This package contains the basic classes for developing server-side applets. The most important class in this package is HttpApplet, the superclass for all server-side applets. As you can see in Connect (below), the only method a server-side applet needs to implement is the run method. This method is invoked each time the applet receives a "hit." The run method for Connect opens a socket to the "host" and fetches the "request" before redirecting the output to the client. We want to change the "host" variable so it references a machine visible from our Web server. We'll also want to change the "request" variable so it references a page on the new "host."

import netscape.server.applet.*;
class Connect extends HttpApplet {
    public void run() throws Exception {
        String host = ""; // change this
        int port = 80;
        String request = "GET /barn/index.html HTTP/1.0\n"; // this too
        Socket s = new Socket(host, port);
        OutputStream os = s.getOutputStream();
        PrintStream op = new PrintStream(os);
        InputStream is = sam();
        DataInputStream di = new DataInputStream(is);
        String line;
        if (returnNormalResponse("text/html")) {
            PrintStream out = getOutputStream();
            out.println("&lth1&gtData on "+host+" port "+port+"</h1>"); 
            out.println("request: "+request+"<hr>");
            while ((line = di.readLine()) != null)

After you've made the "host" and "request" changes, the next step is to recompile Connect.

Under Windows, use your standard javac compiler with the classpath set to include javac -classpath ..\classes\

Under Unix, Netscape provides a Java compiler (javac) in the directory above the Java applet directory. This javac is actually a script that calls java to do the compiling. On some systems the compiler uses new 1.1 JDK methods such as java.lang.Character.isJavaLetterOrDigit(), which can cause quite a problem for developers without the 1.1 JDK. A perfectly fine alternative is to use the standard javac compiler you've always used, javac -classpath ../classes/ If you want to use the provided javac script, just replace "javac" with "../javac."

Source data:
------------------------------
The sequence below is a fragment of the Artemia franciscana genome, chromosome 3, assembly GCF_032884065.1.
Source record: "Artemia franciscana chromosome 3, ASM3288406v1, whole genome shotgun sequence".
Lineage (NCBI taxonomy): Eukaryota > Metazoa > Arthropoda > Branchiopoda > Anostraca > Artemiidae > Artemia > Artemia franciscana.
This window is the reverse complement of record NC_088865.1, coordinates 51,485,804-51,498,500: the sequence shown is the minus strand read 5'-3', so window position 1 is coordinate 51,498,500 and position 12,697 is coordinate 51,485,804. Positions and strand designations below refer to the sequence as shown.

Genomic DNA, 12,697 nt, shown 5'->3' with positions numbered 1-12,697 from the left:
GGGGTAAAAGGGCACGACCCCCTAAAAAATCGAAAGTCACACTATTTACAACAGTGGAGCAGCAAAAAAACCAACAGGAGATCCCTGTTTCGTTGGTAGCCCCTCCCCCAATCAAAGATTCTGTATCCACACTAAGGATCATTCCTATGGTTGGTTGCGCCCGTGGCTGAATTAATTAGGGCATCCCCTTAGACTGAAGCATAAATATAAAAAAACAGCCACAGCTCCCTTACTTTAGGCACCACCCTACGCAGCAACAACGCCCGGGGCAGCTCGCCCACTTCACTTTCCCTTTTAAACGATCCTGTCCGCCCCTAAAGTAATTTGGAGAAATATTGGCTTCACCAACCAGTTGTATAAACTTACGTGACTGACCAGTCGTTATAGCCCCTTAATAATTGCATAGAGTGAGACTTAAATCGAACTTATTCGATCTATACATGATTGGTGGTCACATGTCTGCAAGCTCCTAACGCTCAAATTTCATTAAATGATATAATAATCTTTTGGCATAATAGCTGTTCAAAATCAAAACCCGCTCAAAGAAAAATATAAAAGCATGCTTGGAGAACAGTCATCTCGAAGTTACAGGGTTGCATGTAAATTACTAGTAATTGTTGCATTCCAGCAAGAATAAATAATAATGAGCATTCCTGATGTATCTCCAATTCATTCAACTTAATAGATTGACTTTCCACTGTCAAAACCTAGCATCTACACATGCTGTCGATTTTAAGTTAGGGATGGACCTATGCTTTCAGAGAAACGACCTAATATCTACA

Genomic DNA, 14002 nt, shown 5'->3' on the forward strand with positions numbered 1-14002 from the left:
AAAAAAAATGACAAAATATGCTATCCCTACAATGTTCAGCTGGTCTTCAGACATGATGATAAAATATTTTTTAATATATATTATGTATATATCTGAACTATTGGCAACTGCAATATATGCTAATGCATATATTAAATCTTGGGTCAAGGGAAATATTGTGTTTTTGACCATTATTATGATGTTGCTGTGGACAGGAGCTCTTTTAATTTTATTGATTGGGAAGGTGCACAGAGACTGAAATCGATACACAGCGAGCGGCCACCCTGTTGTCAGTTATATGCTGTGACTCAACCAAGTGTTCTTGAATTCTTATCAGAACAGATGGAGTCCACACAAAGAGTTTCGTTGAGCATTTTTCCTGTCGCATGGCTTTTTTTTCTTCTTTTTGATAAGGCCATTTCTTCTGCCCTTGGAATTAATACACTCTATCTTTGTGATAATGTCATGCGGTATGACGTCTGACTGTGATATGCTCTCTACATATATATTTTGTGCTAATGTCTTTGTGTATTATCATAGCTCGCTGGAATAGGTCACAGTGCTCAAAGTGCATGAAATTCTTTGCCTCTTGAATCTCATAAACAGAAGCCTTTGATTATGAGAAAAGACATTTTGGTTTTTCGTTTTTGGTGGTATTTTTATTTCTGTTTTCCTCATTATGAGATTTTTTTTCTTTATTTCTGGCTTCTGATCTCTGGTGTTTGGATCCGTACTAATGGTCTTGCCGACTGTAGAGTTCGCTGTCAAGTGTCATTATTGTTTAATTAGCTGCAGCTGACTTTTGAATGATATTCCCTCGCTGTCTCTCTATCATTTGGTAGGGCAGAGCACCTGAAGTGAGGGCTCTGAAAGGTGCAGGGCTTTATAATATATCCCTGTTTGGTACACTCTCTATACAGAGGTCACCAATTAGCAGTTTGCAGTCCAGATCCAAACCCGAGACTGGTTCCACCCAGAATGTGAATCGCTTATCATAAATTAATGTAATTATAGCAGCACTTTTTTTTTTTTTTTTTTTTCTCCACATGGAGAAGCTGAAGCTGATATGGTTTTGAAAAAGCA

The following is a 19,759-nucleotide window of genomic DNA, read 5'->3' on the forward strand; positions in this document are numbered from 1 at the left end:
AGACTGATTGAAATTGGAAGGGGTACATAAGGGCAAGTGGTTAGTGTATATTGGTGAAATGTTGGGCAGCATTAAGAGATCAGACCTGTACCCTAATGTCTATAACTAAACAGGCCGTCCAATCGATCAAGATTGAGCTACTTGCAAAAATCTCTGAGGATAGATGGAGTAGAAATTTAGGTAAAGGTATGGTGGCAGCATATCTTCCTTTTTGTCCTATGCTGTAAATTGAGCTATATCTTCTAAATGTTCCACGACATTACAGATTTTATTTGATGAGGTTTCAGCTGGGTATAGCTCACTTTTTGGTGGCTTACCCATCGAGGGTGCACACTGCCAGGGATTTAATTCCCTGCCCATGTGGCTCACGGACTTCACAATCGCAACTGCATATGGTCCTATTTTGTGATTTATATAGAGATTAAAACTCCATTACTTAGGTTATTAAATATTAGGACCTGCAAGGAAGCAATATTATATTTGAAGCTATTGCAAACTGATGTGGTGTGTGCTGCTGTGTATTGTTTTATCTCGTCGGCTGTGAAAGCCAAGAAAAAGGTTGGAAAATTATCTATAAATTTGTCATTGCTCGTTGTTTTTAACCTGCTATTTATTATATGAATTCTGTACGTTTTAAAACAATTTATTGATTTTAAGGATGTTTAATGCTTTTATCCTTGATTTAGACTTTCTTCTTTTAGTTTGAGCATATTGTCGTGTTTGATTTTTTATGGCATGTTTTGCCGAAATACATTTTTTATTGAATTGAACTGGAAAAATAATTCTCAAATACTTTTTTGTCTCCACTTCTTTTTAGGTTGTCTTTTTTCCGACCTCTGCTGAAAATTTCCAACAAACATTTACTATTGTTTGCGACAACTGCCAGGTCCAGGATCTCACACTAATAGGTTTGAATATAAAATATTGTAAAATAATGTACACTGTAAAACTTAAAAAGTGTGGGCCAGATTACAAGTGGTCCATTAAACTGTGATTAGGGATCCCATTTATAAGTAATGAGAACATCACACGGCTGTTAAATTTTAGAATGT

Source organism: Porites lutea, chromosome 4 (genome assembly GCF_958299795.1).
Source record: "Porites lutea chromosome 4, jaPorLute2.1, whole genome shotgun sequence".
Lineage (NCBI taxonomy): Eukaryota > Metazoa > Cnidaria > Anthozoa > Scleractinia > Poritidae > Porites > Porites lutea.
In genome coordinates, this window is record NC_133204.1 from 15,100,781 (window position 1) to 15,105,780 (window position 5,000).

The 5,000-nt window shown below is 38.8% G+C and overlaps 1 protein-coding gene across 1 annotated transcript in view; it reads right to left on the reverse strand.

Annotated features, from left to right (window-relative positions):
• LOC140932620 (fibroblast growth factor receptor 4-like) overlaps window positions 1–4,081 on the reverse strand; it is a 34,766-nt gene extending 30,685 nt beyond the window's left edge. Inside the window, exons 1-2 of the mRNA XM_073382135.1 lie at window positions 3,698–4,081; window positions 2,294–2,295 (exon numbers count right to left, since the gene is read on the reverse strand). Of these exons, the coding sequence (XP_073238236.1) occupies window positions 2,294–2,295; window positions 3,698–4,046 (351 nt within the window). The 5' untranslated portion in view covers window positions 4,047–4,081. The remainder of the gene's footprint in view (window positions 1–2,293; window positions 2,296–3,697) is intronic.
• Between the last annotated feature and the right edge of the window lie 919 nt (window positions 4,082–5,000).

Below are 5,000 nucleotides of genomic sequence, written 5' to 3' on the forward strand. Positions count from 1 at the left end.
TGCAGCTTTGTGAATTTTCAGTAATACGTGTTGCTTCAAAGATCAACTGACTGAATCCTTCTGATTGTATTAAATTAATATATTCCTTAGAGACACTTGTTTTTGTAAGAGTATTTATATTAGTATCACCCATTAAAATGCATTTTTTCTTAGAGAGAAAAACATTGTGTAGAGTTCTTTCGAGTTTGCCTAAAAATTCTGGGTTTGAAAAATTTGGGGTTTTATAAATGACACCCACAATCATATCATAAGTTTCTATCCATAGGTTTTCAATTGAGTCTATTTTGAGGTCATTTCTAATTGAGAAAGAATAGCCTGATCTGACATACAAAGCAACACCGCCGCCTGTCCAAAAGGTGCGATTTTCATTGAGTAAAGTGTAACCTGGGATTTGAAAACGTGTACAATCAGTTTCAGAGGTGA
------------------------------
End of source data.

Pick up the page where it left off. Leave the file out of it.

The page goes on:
You may see an error during this compilation that says: Package netscape.server.applet not found in import.
import netscape.server.applet.*;
1 error

This error is nothing to worry about. The class file is created normally and will run fine. You can avoid this error if you eliminate wildcards in your import statements.

Under Unix, Netscape provides a makefile in the Java applet directory to handle applet compilation. Unfortunately, the makefile uses the '%' wildcard, which is a mk/nmake extension and is not always available. The problem code is shown below.

        ../javac -classpath ../classes/ $*.java

An alternative is to use a .suffixes rule. Edit the first line of the makefile to be:

.SUFFIXES  : .java .class  
and replace the %.class target lines with
.java.class :
        javac -classpath ../classes/ $<

You may notice I removed the ../ so that the makefile will invoke the standard javac compiler. To test this new makefile, resave the file and try a "make."

If you were to reload the http://servername/server-java/Connect page right now, you would still see the "Barn" page. This is because the Java classes are loaded into the server at start time via an init function in the obj.conf file. To load the new changes, you must stop the server and then start it again. On some systems you must use the Server Manager to do the stop and start. Command-line restarts sometimes result in a "Server Error" for subsequent applet requests. Once you have stopped and started the server, try the Connect applet again. Netscape should have loaded the new Connect code to display the page you selected.

Let's get serious about API

Congratulations! You`ve just compiled and tested your first server-side Java code. Now to give a few of the methods available to you.

With the following methods you can do the majority of your work:

PrintStream getOutputStream() throws IOException;

returns a PrintStream, which you can use to print your response to the client. It replaces System.out.

Hashtable getFormData() throws IOException;

returns a Hashtable storing the name-value pairs of the HTTP request. The value strings are decoded from their URI-encoded form. It throws an IOException if there is no form data.

String getFormField(String fieldName) throws IOException;

You can use getFormField for retrieving just one field. It too throws an IOException if there is no form data.